• On the day of the test, the test sheep are anesthetized with sodium pentothal, intubated, and ventilated with room air and halothane as described previously. The appropriate amount of α ₁-antitrypsin as a 25mg/ml rAAT in PBS (phosphate-buffered saline) is put into a Heyer Model USC77 ultrasonic nebulizer and the nebulizer is inserted in the inspired line from the ventilator to the sheep's endotracheal tube. With the sheep under the gamma camera and the ventilator set at a tidal volume of 19ml/kg body weight the nebulizer is turned on to allow generation of the aerosol. After approximately 2 minutes, the nebulizer is turned off and removed from the circuit. AAt in normal PBS.
  • Once every 5 experiments, the size of the aerosol particle entering the endotracheal tube is measured by drawing a sample of the inspired air through a cascade impactor during the deposition period. The measurements show that the aerosol produced has a mass mean aerodynamic diameter of approximately 1.2µm and a geometric standard deviation of 1.6.
  • Purified recombinant α₁-antitrypsin (prepared essentially as described in U.S. Patent No. 4,599,311) was administered intravenously or by aerosol to sheep (n=11) as previously described and the concentration of the α₁-antitrypsin was measured in plasma, lung epithelial lining fluid (ELF) and lung lymph. Using a dose of 60mg/kg, intravenous infusion resulted in lung ELF levels of 400 ±100nM after 2h. In contrast, using a nebulization system that generated greater than 95% of particles of less than about 5µm and 34 ±2% less than 2µm, a dose of only 2.5mg/kg of aerosolized α₁-antitrypsin resulted in the same ELF levels at 2h (p>0.1). The aerosolized α₁-antitrypsin appeared in lung lymph in a time dependent manner (1h 2 ±1nM, 2h 13 ±6 nM, 3h 27 ±17nM, 4h 117 ±30nM), driven by a concentration gradient in ELF (2h 400 ±50nM).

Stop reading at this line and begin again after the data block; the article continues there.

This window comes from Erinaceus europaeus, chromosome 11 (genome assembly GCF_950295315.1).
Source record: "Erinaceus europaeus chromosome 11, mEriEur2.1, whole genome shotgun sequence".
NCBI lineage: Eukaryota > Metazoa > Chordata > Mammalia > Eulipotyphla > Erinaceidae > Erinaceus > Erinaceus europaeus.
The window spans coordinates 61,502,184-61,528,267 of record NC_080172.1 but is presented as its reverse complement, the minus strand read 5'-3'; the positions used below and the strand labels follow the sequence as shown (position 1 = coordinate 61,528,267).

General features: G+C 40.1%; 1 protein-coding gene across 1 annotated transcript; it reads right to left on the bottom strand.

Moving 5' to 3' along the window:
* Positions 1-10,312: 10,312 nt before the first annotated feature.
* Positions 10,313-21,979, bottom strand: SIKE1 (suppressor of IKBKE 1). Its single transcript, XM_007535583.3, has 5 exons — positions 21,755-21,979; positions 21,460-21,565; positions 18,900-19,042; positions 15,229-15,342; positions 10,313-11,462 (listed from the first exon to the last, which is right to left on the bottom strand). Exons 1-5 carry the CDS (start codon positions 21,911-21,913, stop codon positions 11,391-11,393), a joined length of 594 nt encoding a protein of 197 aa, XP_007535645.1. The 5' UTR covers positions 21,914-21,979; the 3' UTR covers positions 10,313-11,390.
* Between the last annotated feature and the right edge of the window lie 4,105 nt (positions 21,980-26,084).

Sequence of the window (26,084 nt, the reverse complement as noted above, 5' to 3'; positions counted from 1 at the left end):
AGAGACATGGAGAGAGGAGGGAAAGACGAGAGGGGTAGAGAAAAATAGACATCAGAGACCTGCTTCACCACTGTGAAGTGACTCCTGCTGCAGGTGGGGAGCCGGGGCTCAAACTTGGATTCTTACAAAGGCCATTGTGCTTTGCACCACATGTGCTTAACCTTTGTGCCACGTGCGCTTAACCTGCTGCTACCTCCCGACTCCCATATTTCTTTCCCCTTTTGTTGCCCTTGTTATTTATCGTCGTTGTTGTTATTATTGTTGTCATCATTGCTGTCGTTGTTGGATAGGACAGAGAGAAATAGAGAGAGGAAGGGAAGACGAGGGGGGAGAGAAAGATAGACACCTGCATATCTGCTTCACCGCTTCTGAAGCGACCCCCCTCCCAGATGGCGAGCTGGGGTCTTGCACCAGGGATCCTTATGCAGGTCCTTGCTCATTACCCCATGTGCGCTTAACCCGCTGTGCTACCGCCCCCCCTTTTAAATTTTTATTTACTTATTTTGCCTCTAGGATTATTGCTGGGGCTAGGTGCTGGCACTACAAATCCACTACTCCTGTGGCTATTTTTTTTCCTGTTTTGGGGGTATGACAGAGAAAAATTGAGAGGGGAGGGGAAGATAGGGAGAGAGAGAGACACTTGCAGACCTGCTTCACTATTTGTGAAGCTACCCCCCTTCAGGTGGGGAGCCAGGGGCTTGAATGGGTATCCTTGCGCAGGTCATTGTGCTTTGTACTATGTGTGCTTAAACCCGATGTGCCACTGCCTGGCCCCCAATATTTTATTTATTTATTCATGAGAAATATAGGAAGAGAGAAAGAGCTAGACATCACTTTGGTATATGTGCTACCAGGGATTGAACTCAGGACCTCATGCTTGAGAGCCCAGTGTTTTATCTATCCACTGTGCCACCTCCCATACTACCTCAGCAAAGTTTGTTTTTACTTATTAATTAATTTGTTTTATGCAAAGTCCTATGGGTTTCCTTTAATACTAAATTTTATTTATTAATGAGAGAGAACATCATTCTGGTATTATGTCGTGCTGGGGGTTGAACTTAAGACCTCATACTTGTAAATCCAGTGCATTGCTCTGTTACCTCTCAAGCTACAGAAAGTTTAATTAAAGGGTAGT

• The above results demonstrate that the α₁-antitrypsin can be aerosolized into sufficient sized particles to provide therapeutic dosage levels of proteins, to access the alveolar spaces and in vivo reach the epithelial surface and interstitium of the lower respiratory tract. Thus, the aerosolized administered α₁-antitrypsin can augment the anti-elastase defenses related to protection against inflammatory action and prevent attack of normal tissue.